Every brand hopes for a free plug on TV—"earned media," as the trade calls it—but endorsements don't get much better than they did on Oct. 25, 2012.
Low-carb diets may still bring a lot of buzz, but when women need a snack, they're three times more likely to reach for chips, pretzels and crackers over protein-rich choices like cheese and yogurt.
Popsicle is joining the superhero craze, and the brand has tapped Marvel to help. As part of a new superhero-themed campaign launching today, Popsicle will launch comic books featuring its orange, cherry and grape-flavored frozen treats as characters designed by Marvel Custom Solutions. The books will be released on June 21.
You pride yourself on independent thinking—heck, let's say you even have a master's degree in philosophy. But just like any American, you were shopping last weekend for potato chips in Aisle 7 as you prepared for the Big Game party.
Welcome to Adweek's 2015 Super Bowl Ad Tracker, a frequently updated roster of the brands and agencies taking part in the year's biggest advertising event.
We all know we're being manipulated every time we shop, but it can still be unnerving to see the true extent of mind games being played on us. That's why I was fascinated (and mildly traumatized) to browse through a recent Reddit thread called, "What marketing tricks do we unknowingly fall for?" While not all the respondents are experts in pricing strategy or marketing psychology, many of them experience it on the front lines as both shoppers and retail employees. While the whole Reddit post is worth a read, we pulled a few of the more notable tactics that are as insidious as they are inescapable: 1. The Instant Markdown Getty Images Why wait for a holiday sale when you can find big markdowns pretty much any day of the week? Discount retailers and Amazon have made day-one markdowns so common, they're popping up all over. Redditor chriz2fer sums up the tactic pretty simply: "Retail price $139.99. Our price $49.99." While tantalizing as a customer, all you're really seeing with such a strategy is how far below MSRP a retailer is willing to go while still turning a profit. As we saw with popular fashion delivery service Stitch Fix recently, retailers who offer steep discounts and source products from the same wholesalers can be a risky proposition.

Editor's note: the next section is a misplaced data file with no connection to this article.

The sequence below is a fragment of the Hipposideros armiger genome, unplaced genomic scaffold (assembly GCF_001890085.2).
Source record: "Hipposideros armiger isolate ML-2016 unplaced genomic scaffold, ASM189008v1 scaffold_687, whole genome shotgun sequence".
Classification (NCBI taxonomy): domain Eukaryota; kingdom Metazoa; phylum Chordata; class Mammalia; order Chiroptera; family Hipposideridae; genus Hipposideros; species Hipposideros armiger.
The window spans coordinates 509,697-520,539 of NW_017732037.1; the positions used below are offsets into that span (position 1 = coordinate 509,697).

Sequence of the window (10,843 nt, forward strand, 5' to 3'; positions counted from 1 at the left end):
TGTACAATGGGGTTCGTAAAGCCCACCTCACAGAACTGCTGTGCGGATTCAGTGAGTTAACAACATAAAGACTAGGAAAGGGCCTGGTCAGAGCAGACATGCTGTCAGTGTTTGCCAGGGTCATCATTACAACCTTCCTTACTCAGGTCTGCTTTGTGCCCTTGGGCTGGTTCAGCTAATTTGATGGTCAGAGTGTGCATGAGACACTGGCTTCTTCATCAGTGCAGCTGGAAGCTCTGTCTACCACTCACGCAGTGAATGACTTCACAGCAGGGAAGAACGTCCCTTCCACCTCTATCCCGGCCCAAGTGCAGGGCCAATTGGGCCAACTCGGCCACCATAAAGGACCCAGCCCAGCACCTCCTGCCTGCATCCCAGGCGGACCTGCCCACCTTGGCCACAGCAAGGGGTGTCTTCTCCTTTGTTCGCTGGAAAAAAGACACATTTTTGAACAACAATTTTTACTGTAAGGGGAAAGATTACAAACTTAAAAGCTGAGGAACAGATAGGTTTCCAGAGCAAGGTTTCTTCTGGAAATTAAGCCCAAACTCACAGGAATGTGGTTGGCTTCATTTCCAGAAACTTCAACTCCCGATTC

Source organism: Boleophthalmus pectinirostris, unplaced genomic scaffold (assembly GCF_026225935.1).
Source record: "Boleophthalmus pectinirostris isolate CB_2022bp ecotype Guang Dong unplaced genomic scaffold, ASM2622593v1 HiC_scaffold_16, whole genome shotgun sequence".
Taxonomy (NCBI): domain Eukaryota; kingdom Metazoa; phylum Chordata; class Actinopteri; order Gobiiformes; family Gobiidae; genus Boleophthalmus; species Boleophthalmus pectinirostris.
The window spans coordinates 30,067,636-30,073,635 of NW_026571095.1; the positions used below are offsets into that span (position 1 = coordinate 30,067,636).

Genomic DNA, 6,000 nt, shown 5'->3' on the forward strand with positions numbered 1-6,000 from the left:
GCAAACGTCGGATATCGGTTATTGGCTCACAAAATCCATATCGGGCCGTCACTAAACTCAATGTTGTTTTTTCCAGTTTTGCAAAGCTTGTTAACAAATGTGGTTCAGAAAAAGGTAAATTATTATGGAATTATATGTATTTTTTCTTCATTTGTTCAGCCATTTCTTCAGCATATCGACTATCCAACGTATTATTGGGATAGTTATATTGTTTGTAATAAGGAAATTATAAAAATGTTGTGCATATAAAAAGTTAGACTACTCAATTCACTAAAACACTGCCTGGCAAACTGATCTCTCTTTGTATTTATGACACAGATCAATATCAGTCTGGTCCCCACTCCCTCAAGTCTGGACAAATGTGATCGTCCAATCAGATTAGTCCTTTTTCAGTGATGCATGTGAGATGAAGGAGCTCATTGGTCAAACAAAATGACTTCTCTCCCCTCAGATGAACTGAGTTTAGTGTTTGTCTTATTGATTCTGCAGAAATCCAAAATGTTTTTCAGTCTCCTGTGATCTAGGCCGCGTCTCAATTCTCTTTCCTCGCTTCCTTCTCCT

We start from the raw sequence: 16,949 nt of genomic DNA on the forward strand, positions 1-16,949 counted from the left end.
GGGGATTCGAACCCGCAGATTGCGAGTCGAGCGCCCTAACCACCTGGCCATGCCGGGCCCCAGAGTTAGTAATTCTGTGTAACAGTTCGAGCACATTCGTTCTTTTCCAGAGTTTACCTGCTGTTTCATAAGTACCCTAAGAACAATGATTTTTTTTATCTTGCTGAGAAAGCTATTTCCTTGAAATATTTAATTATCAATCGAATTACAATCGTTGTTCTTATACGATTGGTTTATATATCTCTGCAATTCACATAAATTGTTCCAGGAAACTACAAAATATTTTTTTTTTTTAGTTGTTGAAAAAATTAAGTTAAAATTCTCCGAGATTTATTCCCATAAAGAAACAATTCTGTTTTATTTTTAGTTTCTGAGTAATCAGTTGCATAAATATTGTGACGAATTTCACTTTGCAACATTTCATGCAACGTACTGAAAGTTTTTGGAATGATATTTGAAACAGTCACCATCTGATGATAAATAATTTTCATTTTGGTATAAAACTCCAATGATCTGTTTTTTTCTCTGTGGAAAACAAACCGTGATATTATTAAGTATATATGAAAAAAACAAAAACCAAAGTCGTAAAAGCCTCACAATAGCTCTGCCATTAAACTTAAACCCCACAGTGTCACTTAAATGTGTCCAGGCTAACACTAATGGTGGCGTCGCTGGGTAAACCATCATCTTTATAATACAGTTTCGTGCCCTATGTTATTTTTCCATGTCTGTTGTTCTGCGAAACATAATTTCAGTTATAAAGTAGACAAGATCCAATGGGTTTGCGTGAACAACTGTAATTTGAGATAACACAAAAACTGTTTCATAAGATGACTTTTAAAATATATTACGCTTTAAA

Consumer-packaged goods giant Kraft is dialing up its digital investments this summer with the "Great American Bacon Cheeseburger" campaign (which runs through Labor Day) for 14 different summer-themed products including cheese, pickle relish, mayonnaise and BBQ sauce.
Despite e-commerce’s surge, some 90 percent of what people buy still comes out of brick-and-mortar stores. And when it comes to consumer-packaged goods, that figure is even higher. A recent study by Kantar Worldpanel predicted it may take another decade before online purchasing grabs even 10 percent of grocery purchases.
Quick—what do the Xbox, Eggland's Best eggs and Adams flea and tick spray have in common? For the record (and before your mind wanders too far) they’re a few of the 23 winners of the annual Product of the Year honors.
In 1924, Oscar F. Mayer (who’d started a butcher shop in Chicago with his brother Gottfried) patented presliced, packed bacon. Soon, Mayer added the brand’s signature yellow band, which quickly became an instantly recognizable guarantee of quality. That was important.